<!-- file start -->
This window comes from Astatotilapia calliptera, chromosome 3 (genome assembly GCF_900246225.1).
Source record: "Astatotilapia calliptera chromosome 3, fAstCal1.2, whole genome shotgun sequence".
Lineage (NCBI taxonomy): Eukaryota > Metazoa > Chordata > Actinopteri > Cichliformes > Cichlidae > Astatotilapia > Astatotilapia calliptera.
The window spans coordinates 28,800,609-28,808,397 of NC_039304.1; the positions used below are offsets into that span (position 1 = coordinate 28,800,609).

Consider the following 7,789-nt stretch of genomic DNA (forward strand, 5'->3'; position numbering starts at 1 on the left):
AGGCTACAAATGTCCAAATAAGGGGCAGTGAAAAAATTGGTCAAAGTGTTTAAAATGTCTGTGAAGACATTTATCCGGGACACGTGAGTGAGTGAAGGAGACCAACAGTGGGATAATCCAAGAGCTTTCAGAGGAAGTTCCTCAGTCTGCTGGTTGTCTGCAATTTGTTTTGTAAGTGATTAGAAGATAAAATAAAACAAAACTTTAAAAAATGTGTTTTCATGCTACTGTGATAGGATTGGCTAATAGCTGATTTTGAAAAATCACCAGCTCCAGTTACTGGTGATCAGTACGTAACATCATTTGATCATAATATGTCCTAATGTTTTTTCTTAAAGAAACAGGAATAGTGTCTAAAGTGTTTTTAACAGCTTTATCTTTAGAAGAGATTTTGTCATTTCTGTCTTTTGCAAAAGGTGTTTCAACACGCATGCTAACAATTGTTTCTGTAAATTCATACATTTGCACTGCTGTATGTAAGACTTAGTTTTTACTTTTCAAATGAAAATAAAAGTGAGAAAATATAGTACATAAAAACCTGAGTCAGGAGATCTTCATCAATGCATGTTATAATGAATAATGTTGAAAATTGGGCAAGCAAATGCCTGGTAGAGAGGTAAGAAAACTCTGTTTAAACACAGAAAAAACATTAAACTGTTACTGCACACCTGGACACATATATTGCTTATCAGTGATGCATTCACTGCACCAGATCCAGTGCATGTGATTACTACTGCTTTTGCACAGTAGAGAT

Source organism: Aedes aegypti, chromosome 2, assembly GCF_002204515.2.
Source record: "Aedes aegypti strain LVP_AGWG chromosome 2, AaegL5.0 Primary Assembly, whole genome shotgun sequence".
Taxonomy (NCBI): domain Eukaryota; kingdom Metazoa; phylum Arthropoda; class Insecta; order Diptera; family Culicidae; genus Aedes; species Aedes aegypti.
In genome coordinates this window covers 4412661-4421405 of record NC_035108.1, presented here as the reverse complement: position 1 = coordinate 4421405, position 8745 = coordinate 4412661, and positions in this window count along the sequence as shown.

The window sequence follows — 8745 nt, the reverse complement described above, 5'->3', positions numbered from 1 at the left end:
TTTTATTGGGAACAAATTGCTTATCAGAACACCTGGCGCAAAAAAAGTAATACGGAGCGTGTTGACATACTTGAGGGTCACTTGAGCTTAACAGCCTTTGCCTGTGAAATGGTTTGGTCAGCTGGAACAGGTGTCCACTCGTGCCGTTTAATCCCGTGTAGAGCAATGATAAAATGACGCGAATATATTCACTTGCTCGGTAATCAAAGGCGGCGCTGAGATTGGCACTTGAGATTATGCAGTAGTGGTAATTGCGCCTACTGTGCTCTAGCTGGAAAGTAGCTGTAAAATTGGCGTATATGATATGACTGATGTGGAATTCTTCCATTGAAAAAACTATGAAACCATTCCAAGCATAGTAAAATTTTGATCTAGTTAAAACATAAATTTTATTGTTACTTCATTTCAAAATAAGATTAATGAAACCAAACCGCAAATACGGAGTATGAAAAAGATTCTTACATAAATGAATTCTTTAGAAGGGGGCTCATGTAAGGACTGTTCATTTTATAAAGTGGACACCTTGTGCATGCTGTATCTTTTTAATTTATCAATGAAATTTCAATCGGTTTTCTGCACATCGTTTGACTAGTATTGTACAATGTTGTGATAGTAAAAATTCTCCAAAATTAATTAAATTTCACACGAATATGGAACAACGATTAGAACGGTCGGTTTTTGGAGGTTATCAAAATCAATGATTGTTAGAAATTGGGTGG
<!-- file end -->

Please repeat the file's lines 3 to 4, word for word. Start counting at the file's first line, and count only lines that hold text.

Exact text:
Lineage (NCBI taxonomy): Eukaryota > Metazoa > Chordata > Actinopteri > Cichliformes > Cichlidae > Astatotilapia > Astatotilapia calliptera.
The window spans coordinates 28,800,609-28,808,397 of NC_039304.1; the positions used below are offsets into that span (position 1 = coordinate 28,800,609).